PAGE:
As the USPS is set to miss making another multi-billion-dollar payment toward pre-funding the health benefits of future retirees, it is useful to keep in mind that what NALC President Fredric Rolando said in July about a similar “default” still holds true—that this in fact is a default committed by Congress, not the Postal Service:
The word ‘default’ sounds ominous, but in reality this is a default on the part of Congress. It was Congress that in 2006 imposed a burden on the Postal Service that no other public agency or private company in America faces – the obligation to pre-fund future retiree health benefits. And Congress made this unaffordable by requiring the Postal Service, which doesn’t receive a dime of taxpayer money, to pre-fund 75 years into the future.
It is this unique burden that the USPS is ‘defaulting on’ – but in fact Congress has defaulted on its responsibilities by not addressing the mess it created. How big a mess? According to USPS financial reports, pre-funding accounts for 85 percent of all the Postal Service’s red ink, and 94 percent this year.
Rather than fixing the problem it created, Congress wants to degrade the world’s most affordable delivery network by reducing services to the American people and America’s businesses, which will only worsen the financial problems by driving customers away and reducing revenue.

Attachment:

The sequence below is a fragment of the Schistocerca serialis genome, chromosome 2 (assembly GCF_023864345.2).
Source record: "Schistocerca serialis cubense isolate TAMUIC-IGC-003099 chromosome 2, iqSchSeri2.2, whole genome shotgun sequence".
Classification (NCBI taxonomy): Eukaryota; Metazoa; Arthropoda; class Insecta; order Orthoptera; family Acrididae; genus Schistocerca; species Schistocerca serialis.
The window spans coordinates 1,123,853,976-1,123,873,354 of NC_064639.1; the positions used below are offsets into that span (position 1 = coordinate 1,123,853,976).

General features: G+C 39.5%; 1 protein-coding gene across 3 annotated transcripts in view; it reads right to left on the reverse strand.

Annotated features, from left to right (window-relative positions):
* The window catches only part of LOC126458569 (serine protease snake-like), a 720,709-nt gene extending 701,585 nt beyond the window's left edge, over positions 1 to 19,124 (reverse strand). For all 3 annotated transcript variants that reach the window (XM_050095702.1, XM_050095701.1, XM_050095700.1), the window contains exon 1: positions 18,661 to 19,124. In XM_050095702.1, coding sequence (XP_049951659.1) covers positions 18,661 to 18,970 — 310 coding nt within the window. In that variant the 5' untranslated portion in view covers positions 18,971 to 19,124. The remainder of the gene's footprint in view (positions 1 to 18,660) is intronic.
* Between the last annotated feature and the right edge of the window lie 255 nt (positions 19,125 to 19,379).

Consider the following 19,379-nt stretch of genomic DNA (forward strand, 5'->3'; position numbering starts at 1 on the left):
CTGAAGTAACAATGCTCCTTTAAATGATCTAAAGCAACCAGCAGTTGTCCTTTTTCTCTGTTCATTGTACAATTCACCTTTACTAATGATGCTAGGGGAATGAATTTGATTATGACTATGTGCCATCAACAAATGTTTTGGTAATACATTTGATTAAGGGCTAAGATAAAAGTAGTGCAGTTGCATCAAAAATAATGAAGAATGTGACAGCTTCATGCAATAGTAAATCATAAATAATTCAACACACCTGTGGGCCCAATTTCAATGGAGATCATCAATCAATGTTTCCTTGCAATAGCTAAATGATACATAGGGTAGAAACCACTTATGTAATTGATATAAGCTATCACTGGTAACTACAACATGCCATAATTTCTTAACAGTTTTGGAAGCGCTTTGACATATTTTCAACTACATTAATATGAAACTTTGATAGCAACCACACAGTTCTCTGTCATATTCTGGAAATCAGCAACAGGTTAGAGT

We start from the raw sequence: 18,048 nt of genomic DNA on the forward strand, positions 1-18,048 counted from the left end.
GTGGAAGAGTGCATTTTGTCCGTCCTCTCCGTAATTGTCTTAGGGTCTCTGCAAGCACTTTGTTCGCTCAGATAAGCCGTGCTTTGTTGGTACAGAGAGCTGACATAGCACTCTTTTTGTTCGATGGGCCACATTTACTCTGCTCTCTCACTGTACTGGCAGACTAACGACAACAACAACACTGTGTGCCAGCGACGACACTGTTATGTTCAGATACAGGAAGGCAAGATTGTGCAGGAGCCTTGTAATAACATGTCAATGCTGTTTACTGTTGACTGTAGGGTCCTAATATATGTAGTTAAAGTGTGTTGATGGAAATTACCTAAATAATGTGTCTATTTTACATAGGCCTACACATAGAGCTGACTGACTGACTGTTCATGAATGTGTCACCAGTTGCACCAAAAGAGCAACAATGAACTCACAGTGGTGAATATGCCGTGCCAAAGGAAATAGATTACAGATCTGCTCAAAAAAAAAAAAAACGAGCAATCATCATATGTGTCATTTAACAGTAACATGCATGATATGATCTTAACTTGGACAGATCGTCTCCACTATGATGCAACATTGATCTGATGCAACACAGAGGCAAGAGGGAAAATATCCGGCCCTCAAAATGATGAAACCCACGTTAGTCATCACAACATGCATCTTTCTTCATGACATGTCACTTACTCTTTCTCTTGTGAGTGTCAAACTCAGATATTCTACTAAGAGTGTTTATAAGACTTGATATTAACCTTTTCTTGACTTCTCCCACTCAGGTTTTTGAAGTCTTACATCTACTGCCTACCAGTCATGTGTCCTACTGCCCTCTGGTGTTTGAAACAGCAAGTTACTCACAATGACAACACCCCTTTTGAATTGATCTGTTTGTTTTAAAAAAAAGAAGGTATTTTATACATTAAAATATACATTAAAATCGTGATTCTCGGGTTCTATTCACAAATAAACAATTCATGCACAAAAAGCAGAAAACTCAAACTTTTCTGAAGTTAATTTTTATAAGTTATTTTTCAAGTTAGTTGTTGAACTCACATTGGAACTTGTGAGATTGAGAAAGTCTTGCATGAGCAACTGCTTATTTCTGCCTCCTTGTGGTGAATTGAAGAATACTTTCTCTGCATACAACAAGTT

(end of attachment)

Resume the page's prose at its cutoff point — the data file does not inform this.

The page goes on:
Besides bringing the Postal Service to the financial precipice, pre-funding also has prevented the agency from doing what it has done for 200 years – adapt to an evolving society. Instead, this artificial political crisis has focused management’s entire energy on a desperate attempt to pay bills that no one else has to pay.
If Congress would remove the sense of panic, the USPS could develop a forward-looking plan to address the structural challenges – and opportunities – that we acknowledge exist. For example, while first-class mail is declining, the e-commerce market is exploding. The USPS chief financial officer announced earlier this year that the agency’s $200 million operational profit for that fiscal quarter was attributable to a sharp rise in delivering Internet-ordered packages. Much more could be done to tap that market.
The ultimate irony about the so-called default is that the Postal Service already has $45 billion set aside for future retiree health benefits – more than any other organization in America – and yet Congress wants to drain still more from the USPS.